Is God easily startled? It sounds like an odd question until you examine this week’s Torah portion. In describing the clothes the priests are to wear, the Torah says, “Aaron shall wear it while officiating, so that the sound of it is heard when he comes into the sanctuary before the Lord and when he goes out, that he may not die.” Is Aaron supposed to tie a bell or some sort of collar around himself to announce his presence? Certainly there is great value in knowing what’s coming, who’s coming, and when they’re coming.
If in fact God wishes not to be startled, I can sympathize. I startle very easily. I tend to zone out extraneous noises, usually because I end up so focused on whatever I’m doing. However, that means that I could be so intently working on a project that I miss the sound of someone walking into the room, and suddenly I jump because there’s someone behind me. At these jumpy moments, my heart startles and races, my adrenaline is pumping, and it takes me a good few minutes to calm back down. And no matter how often this happens (or how often I remind the rest of my family I startle easily) someone or something still manages to get me at least once a week. The only one in our house that doesn’t need to announce himself is our dog Stanley. The tags on his collar jingle so loudly that I can hear him coming from the other end of the house.
In Parshat Tetzaveh, the Torah portion we read this week, God gives the commandments for what clothing the priests will wear, how they should be fashioned, and the materials that should be used in their fashioning. The priests are designated to wear special clothing that distinguishes them from others in the service of God. These clothes are meant to add an aura of holiness to the priests as they complete their work. Since these vestments and garments are to be used for such a unique purpose, God also gives a special instruction regarding who is to make them. Aside from these verses on apparel, the remainder of the parshah is mostly centered around the role of the priest.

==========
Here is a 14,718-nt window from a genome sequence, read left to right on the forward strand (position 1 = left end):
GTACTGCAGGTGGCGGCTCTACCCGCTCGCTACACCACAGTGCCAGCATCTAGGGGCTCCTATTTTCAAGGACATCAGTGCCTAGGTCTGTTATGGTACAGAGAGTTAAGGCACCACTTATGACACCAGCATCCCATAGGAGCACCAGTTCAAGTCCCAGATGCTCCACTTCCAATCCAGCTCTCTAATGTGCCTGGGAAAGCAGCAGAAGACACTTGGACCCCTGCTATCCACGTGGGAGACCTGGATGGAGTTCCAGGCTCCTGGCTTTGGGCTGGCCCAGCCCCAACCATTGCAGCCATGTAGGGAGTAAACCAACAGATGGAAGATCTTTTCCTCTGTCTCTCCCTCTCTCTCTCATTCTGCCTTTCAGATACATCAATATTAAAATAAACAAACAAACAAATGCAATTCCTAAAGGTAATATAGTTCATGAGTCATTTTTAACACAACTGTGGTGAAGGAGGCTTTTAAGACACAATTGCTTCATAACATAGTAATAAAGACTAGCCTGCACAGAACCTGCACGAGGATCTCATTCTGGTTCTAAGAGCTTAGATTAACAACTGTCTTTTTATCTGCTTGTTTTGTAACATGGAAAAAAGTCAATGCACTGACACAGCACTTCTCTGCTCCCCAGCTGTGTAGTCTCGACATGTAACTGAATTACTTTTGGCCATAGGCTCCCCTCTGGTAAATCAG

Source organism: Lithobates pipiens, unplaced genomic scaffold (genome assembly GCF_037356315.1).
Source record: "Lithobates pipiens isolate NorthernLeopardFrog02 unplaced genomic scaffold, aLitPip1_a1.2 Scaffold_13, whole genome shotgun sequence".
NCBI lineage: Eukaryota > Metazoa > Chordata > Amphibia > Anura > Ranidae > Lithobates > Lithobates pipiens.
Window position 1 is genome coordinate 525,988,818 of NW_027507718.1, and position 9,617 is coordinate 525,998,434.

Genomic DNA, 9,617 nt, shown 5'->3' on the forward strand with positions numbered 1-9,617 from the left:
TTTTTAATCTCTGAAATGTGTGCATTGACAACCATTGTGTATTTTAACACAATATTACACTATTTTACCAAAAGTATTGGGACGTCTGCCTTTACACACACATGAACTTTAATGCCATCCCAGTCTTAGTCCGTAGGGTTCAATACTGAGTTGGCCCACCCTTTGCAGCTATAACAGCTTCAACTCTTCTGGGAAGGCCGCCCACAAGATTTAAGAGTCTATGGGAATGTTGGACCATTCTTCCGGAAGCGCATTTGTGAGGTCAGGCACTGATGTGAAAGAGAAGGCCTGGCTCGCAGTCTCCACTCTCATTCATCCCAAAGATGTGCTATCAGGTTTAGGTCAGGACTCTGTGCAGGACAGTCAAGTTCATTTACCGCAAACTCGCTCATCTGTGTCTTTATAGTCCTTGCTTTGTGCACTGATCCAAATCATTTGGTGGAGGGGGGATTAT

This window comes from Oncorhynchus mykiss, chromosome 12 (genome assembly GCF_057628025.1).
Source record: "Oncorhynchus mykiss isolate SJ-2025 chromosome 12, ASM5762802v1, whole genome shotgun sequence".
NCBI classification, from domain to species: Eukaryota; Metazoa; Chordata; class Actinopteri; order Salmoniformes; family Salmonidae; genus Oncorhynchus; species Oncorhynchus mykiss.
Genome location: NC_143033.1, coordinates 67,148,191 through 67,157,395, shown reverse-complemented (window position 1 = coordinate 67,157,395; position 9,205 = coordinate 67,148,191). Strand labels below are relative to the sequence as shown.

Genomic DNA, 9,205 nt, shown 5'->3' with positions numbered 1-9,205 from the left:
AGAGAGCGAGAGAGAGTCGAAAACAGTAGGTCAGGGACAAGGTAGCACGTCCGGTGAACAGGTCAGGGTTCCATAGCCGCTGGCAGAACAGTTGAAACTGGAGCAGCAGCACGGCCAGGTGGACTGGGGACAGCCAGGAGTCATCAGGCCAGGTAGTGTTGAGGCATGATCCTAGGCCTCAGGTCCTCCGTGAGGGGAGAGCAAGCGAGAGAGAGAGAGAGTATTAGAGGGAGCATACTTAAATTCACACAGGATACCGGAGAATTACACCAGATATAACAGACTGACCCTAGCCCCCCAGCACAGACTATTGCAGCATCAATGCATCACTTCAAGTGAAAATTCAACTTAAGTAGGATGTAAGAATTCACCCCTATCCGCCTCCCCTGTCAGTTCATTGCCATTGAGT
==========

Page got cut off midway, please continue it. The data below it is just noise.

But of course to me the most interesting thing we learn from this section is that it’s forbidden to enter a room without first announcing your presence. Sometimes we suggest, in a variety of circumstances, that “half the battle is showing up.” Well in this case, along with the notion of respect that comes from announcing yourself, the Torah teaches us that showing up is pretty darn important. Both you and the person you are meeting should be equally aware of the encounter about to happen, and each “meeting” we have is also an opportunity to encounter the divine. Affording our interactions this extra level of formality is another way the Torah lifts up the mundane and helps us find meaning in everything we do.